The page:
Iraqi forces kill 8 protesters, authorities move to stem unrest
NAJAF, Iraq, Nov 28 (Reuters) - Iraqi security forces shot dead at least eight protesters in the southern city of Nassiriya on Thursday and authorities set up joint military-civilian "crisis cells" to stem unrest after demonstrators burned an Iranian consulate.
Security forces opened fire on protesters who had gathered on a bridge in Nassiriya before dawn, medical sources said. Eight were killed and dozens more were wounded in the incident, they said.
A curfew was imposed in the southern holy city of Najaf where protesters stormed and set fire to the Iranian consulate. Businesses and government offices were closed in the city, state media reported.
The torching of the consulate escalated violence in Iraq after weeks of mass demonstrations that aim to bring down a government seen as endemically corrupt and backed by Tehran.
It was the strongest expression yet of the anti-Iranian sentiment of Iraqi demonstrators, who have taken to the streets for weeks in Baghdad and the Shi'ite Muslim-majority south. Hundreds have been killed by Iraqi security forces.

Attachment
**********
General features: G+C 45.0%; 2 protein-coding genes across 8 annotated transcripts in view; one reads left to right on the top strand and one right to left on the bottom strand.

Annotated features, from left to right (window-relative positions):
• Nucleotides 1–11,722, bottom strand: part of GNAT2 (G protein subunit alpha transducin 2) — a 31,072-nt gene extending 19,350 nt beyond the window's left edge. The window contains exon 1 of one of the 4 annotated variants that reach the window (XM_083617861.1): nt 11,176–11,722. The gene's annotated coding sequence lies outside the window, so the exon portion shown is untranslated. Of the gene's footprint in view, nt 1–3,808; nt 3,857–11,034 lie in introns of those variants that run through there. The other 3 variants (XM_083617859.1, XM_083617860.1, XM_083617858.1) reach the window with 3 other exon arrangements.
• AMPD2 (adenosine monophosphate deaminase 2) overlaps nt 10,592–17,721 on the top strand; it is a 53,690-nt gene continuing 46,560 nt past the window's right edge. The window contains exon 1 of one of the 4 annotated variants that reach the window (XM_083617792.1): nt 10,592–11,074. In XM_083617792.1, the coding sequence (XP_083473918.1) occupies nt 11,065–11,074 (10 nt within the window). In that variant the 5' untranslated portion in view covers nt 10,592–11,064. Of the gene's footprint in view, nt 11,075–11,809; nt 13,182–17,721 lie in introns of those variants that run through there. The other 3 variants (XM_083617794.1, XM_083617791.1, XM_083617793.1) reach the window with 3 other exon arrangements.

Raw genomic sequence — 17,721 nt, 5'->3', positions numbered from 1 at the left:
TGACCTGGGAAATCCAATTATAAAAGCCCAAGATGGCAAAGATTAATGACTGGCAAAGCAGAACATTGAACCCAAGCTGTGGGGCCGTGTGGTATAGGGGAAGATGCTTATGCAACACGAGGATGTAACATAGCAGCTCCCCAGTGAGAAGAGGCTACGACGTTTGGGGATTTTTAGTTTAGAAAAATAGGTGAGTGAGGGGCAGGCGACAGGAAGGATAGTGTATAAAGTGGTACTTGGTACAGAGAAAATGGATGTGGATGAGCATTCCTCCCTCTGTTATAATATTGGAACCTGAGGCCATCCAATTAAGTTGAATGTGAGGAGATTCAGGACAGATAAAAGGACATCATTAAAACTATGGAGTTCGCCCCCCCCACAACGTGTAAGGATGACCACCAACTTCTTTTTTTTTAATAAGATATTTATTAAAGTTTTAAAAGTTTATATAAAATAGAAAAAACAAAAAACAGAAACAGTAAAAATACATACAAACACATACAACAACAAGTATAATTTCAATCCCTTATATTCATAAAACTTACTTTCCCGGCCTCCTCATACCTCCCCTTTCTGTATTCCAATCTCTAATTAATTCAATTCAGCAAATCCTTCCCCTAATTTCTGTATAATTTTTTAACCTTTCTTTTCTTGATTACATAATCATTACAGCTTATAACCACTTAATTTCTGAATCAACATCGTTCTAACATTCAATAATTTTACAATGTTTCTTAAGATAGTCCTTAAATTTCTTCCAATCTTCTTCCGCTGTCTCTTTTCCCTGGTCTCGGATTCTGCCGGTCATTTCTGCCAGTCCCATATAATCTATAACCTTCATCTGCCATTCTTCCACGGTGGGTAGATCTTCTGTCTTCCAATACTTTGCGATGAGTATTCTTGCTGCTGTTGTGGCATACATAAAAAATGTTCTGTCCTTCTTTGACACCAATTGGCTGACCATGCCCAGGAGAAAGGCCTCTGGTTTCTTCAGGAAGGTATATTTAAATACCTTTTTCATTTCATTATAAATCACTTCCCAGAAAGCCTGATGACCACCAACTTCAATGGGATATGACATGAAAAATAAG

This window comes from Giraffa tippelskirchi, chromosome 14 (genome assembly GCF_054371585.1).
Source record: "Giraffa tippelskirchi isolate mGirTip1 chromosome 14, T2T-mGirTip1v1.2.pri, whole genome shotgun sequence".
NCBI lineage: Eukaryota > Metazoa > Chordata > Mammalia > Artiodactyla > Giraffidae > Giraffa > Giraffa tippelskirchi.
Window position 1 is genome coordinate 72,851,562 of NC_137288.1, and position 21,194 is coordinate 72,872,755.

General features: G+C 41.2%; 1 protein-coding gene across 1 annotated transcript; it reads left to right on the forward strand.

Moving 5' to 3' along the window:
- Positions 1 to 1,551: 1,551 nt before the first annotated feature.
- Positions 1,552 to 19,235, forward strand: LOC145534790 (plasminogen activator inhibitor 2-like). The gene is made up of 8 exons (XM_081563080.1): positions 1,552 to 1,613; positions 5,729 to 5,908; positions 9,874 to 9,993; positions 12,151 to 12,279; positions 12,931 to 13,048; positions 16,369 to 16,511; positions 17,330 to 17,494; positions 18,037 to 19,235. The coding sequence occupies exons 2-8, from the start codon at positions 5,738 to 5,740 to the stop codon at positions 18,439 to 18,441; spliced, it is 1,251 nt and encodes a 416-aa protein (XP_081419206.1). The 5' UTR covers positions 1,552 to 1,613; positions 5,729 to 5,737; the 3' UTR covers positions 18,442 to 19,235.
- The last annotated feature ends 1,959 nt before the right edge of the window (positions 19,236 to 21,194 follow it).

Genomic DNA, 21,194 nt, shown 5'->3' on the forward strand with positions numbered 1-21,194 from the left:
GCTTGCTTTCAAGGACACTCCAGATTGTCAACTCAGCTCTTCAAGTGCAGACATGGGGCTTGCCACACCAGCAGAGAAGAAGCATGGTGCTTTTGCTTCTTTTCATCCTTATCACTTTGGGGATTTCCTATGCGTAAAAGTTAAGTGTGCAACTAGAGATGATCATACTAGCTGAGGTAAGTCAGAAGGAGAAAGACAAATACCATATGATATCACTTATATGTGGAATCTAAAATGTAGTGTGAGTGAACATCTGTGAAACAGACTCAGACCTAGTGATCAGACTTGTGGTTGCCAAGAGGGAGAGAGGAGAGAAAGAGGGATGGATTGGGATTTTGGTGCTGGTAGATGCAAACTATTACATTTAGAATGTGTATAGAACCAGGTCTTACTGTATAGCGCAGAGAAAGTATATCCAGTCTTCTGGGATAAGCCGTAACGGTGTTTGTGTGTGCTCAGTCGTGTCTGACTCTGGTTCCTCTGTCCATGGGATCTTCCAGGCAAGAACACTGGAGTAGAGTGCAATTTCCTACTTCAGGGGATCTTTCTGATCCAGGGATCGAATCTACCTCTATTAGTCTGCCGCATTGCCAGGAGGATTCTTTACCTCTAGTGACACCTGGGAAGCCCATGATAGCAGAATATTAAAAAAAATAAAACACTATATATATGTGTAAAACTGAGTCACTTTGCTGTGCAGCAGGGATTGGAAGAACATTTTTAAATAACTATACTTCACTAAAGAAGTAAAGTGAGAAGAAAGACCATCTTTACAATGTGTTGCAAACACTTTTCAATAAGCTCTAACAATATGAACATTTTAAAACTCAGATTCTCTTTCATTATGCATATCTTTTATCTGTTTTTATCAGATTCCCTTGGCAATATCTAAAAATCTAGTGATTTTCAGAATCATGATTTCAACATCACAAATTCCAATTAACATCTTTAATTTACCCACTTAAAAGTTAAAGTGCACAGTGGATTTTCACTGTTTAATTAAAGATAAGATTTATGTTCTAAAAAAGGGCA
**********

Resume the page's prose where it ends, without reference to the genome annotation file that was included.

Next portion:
Iraqi authorities had set up "crisis cells" in several provinces to try to restore order, a military statement said.
It said the cells would be led by provincial governors but would include military leaders who would take charge of local security and military forces.
The protests, which began in Baghdad on Oct. 1 and have spread through southern cities, are the most complex challenge facing the Shi'ite-dominated ruling class that has controlled state institutions and patronage networks since the 2003 U.S.-led invasion that toppled long-time Sunni ruler Saddam Hussein.
Protesters are mostly unemployed Shi'ite youth who demand the departure of Iraq's entire political elite.
Security forces have used live ammunition, tear gas and stun grenades against mostly unarmed protesters. Some demonstrators have lobbed petrol bombs, bricks and fired slingshots at police.
The violence has killed more than 350 people, according to police and medics.
(Reporting by John Davison, Baghdad newsroom)
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